JUnit Tutorial


This is not a thorough treatise on JUnit. But if you haven't used JUnit before, I suspect that it is about as much as you need.

Getting JUnit

You can get the complete JUnit distribution by going to JUnit's Sourceforge page for downloads. The download button is towards the middle of the Web page, on the righthand side. At the time of writing the current version is 3.8.1, from September 2002.

However, the current JUnit jar comes bundled in with the JXCL distribution and in our experience that's all that you need.

Installation and the Classpath

The jarfile needs to be installed where it will be on whatever classpath you are using. JXCL does this for you; all necessary jars are organized in subdirectories under jxcl/lib and classpaths are set up to automatically point to the right place. You can do the same with your project either by copying our configuration and build files and by using Xlattice's ProjMgr to automate the process.

It's important to keep in mind that there are at least three relevant classpath's -- the one seen by Java when it starts running Ant; the one seen by Ant; and the classpath passed by Ant to JUnit and UCovered when they are running tests.

Ant must be on the first classpath. The second classpath is defined in build.xml. JUnit and UCovered must be on that classpath, or Ant will not be able to find them to run them. The third classpath is defined in the <ucovered> element in build.xml. That must include junit.jar, and jxcl.jar. It's easiest to manage these requirements if all four jars are in the same place and on all three classpaths.

Setting Up Your Work Directories

While it is by no means necessary, it makes things much easier if unit tests are set up in a parallel hierarchy to that used for the software under test. The JXCL software is set up like this:


The target directory, which the compiler writes compiled classes to, is organized in exactly the same way.

It's convenient to work with three windows open, one showing a unit test directory, one the corresponding source code directory, and one the base directory for the component. This makes it particularly easy to do test-driven development: you write your unit tests in one window, run them in another, and make source code changes in the third. This can be done in a very fast iterative process.

Writing New Code

If you are writing new code from scratch, the approach sketched out so far can make for very rapid software development. Each class in the java side of the source hierarchy is matched with a class on the test side. The name of the second is that of the first prefixed with "Test". Code development goes in a fast loop:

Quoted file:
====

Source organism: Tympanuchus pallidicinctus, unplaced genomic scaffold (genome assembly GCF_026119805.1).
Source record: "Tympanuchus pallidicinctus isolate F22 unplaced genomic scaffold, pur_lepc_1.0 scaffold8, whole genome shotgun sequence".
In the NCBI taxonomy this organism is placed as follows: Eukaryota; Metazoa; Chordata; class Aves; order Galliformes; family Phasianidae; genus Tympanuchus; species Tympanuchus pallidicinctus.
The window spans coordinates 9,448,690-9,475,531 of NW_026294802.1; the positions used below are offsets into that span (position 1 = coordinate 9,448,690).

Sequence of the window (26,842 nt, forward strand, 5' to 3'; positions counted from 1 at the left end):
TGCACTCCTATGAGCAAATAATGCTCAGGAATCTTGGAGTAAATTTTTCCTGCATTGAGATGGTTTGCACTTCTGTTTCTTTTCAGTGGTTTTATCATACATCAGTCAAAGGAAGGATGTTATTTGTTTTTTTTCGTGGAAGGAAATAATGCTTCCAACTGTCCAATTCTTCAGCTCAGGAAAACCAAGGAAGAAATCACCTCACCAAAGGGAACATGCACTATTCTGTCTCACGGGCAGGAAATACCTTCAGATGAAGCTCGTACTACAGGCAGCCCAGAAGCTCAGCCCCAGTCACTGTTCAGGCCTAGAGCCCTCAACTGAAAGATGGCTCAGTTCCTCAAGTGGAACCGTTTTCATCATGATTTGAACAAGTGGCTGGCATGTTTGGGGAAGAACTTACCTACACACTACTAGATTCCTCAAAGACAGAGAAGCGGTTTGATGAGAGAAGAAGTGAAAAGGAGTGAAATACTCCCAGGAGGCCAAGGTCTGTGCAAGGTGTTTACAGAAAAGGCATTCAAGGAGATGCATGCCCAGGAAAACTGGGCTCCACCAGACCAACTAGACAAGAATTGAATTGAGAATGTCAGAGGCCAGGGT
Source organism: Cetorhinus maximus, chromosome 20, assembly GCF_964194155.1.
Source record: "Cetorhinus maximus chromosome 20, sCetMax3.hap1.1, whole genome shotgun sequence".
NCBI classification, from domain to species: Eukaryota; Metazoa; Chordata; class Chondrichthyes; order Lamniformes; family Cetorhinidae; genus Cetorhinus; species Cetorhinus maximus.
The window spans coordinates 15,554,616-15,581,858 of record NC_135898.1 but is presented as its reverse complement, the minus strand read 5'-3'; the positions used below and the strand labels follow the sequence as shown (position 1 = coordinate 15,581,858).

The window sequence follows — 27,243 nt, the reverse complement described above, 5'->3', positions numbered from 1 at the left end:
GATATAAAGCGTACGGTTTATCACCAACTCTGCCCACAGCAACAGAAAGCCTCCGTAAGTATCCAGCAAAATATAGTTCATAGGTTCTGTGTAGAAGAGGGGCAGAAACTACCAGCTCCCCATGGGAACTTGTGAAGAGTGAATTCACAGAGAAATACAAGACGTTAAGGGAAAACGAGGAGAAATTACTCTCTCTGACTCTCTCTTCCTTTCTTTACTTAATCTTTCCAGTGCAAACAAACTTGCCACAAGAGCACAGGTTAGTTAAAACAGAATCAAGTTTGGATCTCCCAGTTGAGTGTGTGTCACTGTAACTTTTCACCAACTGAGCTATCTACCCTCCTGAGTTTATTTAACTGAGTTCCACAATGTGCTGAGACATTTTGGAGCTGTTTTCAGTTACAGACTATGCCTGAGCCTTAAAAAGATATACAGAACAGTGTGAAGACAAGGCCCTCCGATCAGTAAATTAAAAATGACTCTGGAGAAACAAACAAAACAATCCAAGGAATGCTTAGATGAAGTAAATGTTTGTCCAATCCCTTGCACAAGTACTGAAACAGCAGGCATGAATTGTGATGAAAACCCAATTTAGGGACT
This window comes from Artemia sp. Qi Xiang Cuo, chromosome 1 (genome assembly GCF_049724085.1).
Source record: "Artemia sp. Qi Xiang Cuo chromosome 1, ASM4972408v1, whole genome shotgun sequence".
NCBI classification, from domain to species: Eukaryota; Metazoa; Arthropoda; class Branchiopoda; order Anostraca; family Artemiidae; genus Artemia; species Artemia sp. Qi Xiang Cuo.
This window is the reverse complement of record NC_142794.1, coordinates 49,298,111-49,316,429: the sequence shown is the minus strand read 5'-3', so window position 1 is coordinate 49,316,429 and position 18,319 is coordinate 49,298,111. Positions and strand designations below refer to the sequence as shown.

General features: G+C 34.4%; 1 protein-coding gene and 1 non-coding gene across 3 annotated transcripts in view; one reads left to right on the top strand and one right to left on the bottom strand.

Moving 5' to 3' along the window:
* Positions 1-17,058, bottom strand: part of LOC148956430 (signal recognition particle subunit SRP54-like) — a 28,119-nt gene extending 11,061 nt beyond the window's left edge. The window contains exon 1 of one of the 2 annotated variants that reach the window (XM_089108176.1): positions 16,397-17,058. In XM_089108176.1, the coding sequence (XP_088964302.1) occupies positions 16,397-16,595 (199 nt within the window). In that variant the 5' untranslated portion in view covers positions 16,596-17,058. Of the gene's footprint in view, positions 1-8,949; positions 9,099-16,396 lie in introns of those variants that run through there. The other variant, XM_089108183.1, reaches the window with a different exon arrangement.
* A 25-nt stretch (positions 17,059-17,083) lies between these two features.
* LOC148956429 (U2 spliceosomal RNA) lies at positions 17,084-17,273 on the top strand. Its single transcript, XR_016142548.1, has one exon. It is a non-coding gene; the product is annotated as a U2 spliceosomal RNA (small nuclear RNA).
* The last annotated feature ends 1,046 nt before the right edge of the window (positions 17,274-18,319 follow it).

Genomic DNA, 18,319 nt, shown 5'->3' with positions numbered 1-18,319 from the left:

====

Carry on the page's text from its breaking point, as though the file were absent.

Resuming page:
• write Javadoc comments specifying the code
  • write some code
  • write tests verifying that the code is correct
  • run Ant
  • regenerate Javadocs periodically
  • when all tests succeed, run UCovered coverage tests to verify that testing is thorough
This cycle should be iterated several times a day, so that code always either works or is very close to working.

JUnit Tests

Most JUnit tests are written like this:

  • Create a skeleton in the right package.
  • import junit.framework.*
  • import whatever other packages you need
  • create a public class extending TestCase
  • add a constructor with a single String argument that passes the argument to super
  • optionally add a setUp
  • optionally add a tearDown
  • add a lot of public void testX(){}

This gives you:

package com.xyz.stuff;

import junit.framework.*;

public class TestStuff extends TestCase {
    public TestStuff(String name) {
    protected void setUp() {
    protected void tearDown() {
    // there are normally many methods like this
    public void testX() {
    public void testY() {
    public void testZ() {
    // and more

While there are other JUnit classes, TestCase is the workhorse. If you write tests to this pattern, Ant will grope around, find all public void methods whose names begin with test, and run them. That's all there is to it.


JUnit runs this method before running each of the tests.